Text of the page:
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Wednesday, March 27, 2013

10% of CD7 Voters Did Not Vote for a Council Candidate

An abstention can be a voter preference.
The official and final canvas of votes from March 5th's Los Angeles Primary Election is out. No surprises or major changes to the numbers reported from election night, but in dissecting the race from CD7 that covers the North San Fernando Valley as well as the Shadow Hills-Sunland-Tujunga area, I found something interesting in the numbers.

The total number of ballots cast in CD7 was 21,874. That's the number of people who actually showed up (or pulled an absentee ballot) and either mailed in their AV ballot or dropped a ballot into the box. However, if you add up the total votes for candidates Nicole Chase, Felipe Fuentes, Krystee Clark and David Barron you get a total of 19,291 votes. That means that about 2,500 voters in CD7 voted/turned in a ballot BUT they did not mark a preference for the CD7 Council Member on their ballot.

By contrast, adding up the total of all of the votes for the Mayoral candidates in CD7, you get 21,082 votes. That means about 100 people chose not to/failed to mark a choice for Mayor. That makes sense because typically participation falls off as you go further down the ballot. Voters usually know who is running at the top of the ballot (President/Governor/Mayor) but as you go further down the list, they have no idea who these candidate are.  Likely a fairly significant number of voters in CD7 (and remember, CD7 is big, not just ST) reached the City Council race on their ballot and went "Huh?"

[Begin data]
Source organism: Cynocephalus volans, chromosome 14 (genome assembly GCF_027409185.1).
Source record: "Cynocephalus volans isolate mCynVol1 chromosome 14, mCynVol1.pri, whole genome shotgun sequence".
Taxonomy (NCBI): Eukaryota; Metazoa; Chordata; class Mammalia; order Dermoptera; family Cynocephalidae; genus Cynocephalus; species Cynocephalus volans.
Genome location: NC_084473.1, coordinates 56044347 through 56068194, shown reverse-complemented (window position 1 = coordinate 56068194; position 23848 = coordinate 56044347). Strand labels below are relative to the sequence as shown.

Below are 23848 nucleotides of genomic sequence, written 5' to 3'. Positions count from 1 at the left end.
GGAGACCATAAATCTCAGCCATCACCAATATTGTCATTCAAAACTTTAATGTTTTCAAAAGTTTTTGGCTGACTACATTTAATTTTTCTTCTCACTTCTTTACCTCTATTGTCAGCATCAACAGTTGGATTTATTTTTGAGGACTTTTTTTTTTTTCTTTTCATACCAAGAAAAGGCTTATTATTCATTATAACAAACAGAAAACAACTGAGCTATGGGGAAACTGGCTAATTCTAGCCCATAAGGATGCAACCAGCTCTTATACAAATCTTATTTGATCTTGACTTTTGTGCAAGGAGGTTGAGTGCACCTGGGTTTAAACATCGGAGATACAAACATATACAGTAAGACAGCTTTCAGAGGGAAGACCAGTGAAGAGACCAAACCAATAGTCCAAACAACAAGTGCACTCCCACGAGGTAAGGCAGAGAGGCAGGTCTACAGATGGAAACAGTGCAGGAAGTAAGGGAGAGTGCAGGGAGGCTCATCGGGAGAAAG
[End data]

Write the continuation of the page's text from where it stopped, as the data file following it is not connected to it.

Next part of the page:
Many of them, probably most of them picked the name they knew best - they got a mailer, a pot holder, saw a billboard, etc. if you asked them who they voted for or why, they may not honestly be able to tell you. A smaller group of the confused folks (in this case, a fairly significant number of about 10% of the CD voters) chose to not vote for ANY candidate. That could be for a number of reasons including a protest vote against ALL candidates but I'm going to posit the overwhelming bulk of those non-voters simply did not who the candidates were.

So, when you count the votes of those who actually indicated a preference for Council, a total of 19,921 votes, Fuentes' 9,912 votes represents 51.38% of the total vote (as shown on the final certified bulletin which I've attached the link below). Not a great showing for a candidate with his money, resources and experience but more than sufficient to be elected. Had Clark, Barron and Chase been able to pull any significant combination of those blank voters their way, there could very well likely have been a run-off, without even having had to flip a single Fuentes voters.

All points to how valuable decent get out the vote efforts are to a campaign that wants to win.

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1 Comments:

Blogger David DeMulle said:

I have never seen such a poorly run campaign by the candidates. Except for Fuentes, in talking with all of them, they relied on "grass roots" workers with no background in getting out the vote.

It remains the same, if you don't have a political machine behind you, you're going to fail. I don't mean to sound disrespectful for all the good work they attempted, but the end result was pathetic.

Once again, the voters were not motivated to put their vote where their mouth was. And then we had the smear campaign against Fuentes by the Greuel minions. Sorry, this race was lost months before the election

March 28, 2013 8:02 AM  

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